Welcome to the home for real-time coverage of European equity markets brought to you by Reuters stocks reporters. You can share your thoughts Joice Alves (email@example.com) and Julien Ponthus (firstname.lastname@example.org) in London and Stefano Rebaudo (email@example.com) in Milan.
OPENING SNAPSHOT: GERMANY, FOR BETTER OR FOR WORSE (0725 GMT)
European bourses opened slightly in the red this morning but gradually made their way back to positive territory.
Although they usually are indicators of a risk-off coronavirus session, defensive sectors like pharmaceuticals, utilities and telecoms are outperforming and helping the market rise and offset losses in travel and leisure notably.
Germany AG provided many of the top movers in the first minutes of trading for the better and for the worse.
ProSiebenSat.1 shares are pulling off the best performance on the STOXX 600, rising way over 10% after news that U.S. private equity house KKR acquired a stake of 5.2% in the German broadcaster.
Thyssenkrupp was also the top loser for a while after its trading update. Property developer Land Securities however quickly challenged the German steel company for the place of the biggest loser. Steel rival ArcelorMittal shared the misery with a big, albeit just smaller fall.
Nice ray of hope for home improvement group Kingfisher which hit their highest level since March 25 after reporting that underlying sales turned positive in the first week of May as more of its stores re-opened from coronavirus lockdowns.
Another big player of the first few minutes of trading is Vodafone, up over 4% after meeting FY guidance.
Here are the movers and shakers at 0720 GMT:
ON THE RADAR: VIRUS-LED HITS AND BLISS (0644 GMT)
Good news first: Danish drugmaker Lundbeck beat Q1 sales expectations, French telco Iliad said Q1 sales rose 6.9% and Logitech, maker of webcams, keyboards and mouses, got a sales boost from more people using its products while working from home (WFH).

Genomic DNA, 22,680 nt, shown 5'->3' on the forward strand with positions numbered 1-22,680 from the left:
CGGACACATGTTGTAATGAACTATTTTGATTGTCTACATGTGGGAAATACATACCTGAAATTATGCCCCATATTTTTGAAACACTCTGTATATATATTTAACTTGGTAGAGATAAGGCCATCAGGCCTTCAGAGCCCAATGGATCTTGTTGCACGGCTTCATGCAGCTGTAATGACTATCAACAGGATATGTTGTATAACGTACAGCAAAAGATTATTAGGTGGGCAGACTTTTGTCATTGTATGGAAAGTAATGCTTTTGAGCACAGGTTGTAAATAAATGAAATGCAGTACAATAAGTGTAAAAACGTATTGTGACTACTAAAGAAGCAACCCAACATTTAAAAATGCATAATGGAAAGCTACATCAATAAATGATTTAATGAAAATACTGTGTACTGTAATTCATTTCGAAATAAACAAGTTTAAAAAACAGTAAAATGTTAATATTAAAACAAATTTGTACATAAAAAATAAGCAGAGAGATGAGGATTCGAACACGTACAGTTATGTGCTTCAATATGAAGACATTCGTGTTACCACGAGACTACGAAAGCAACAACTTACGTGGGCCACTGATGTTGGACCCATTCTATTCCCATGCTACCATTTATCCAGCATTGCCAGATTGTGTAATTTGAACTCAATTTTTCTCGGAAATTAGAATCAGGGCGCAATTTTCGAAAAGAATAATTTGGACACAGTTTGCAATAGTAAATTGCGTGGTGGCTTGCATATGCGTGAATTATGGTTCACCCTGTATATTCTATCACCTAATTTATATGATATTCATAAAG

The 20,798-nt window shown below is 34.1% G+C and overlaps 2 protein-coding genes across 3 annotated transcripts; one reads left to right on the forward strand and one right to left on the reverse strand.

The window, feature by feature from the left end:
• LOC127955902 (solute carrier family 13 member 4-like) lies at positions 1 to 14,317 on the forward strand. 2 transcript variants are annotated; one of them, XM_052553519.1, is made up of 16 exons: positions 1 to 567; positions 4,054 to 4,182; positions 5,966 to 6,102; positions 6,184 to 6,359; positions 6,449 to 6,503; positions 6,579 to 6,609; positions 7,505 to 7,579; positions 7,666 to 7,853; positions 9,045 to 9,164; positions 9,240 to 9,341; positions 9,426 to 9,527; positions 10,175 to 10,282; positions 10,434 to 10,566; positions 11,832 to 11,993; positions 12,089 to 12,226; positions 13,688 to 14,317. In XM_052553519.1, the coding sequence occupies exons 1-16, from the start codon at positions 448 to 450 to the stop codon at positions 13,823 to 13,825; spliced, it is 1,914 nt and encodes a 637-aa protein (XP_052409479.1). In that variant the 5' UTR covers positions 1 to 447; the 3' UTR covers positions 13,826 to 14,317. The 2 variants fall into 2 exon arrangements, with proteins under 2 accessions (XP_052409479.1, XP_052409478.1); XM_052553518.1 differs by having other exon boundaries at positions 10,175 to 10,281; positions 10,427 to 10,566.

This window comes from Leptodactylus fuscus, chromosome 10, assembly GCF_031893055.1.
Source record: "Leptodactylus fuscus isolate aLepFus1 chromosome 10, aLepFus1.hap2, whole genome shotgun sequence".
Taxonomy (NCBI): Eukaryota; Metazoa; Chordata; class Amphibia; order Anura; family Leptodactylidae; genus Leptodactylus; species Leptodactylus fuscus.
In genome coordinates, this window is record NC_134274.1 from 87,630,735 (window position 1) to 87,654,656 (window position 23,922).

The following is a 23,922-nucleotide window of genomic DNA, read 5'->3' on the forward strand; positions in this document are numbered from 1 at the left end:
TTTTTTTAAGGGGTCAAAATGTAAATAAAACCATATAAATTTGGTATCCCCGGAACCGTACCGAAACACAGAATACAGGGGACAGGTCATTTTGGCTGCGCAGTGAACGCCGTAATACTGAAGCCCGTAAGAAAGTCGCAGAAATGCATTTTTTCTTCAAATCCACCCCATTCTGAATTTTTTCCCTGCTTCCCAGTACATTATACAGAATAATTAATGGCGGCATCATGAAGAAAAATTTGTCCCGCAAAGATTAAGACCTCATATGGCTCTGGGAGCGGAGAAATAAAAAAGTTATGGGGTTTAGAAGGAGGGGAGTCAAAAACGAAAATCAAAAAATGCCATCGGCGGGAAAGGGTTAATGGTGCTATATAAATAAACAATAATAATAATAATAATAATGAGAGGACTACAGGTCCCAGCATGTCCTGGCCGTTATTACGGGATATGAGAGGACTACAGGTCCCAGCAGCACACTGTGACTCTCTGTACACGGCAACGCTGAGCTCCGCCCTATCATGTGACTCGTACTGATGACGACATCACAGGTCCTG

German software company TeamViewer also benefited from the WFH trend with a 75% jump in billings in Q1 and its shares were set to jump at the open.
Now, for the bad news, coronavirus-induced Q1 pain comes in a wide variety of manner this morning.
The most obvious display of profit and sales hit is found in duty-free retailer Dufry which unsurprisingly reported sales collapsing 94% in April as travel curbs remained in place in most of the Swiss airport retailer’s locations.
Another obvious one in the travel and leisure sector is Spanish travel booking group Amadeus publishing a 57.5% slump in first-quarter adjusted net profit.
Highlighting how difficult it will be to resume operations, Ryanair said it would recommend all passengers wear face masks when it reopens some routes in July and customers will be required to ask crew to use the toilet.
Plane parts maker FACC said it expects significant demand and production restrictions as plane makers pause production to adjust to travel restrictions.
French transport infrastructure company Alstom also warned of a hit to its results for the 2020-2021 financial year.
From Germany, warning of financial hits were reported from a good spectrum of industries: Deutsche Post, Thyssenkrupp, Allianz and E.ON.
Share in the latter are up slightly up in premarket trade while Thyssenkrupp and Allianz are down.
Talking about big movers, shares in ProSiebenSat.1 are up over 3% in early Frankfurt trading after U.S. private equity house KKR acquired a stake of 5.2% in the German broadcaster.
MORNING CALL: DOUBTS ON VIRUS CONTROL DENT SENTIMENT (0535 GMT)
No clear trend yet for European stocks this morning as growing doubts about how effectively the virus outbreak can be contained if lockdowns as eased dent sentiment across the world, particularly in Asia where shares ended the session lower.
Futures for the old continent are roughly flat at the moment while slightly in the red for Wall Street.
Looking at oil, gold or the euro all edging up some modest gains, there’s no sign of a big risk-off session building up here but of course, this could change quickly.
On the corporate front, not much to boost morale with German insurer Allianz blaming the pandemic for a 29% fall in Q1 net profit as it faces claims for business disruptions, cancelled events and a lack of demand for car and travel insurance.
Other German companies reporting coronavirus hits this morning include Thyssenkrupp and Deutsche Post. Have a look here:
Reporting by Joice Alves, Julien Ponthus and Stefano Rebaudo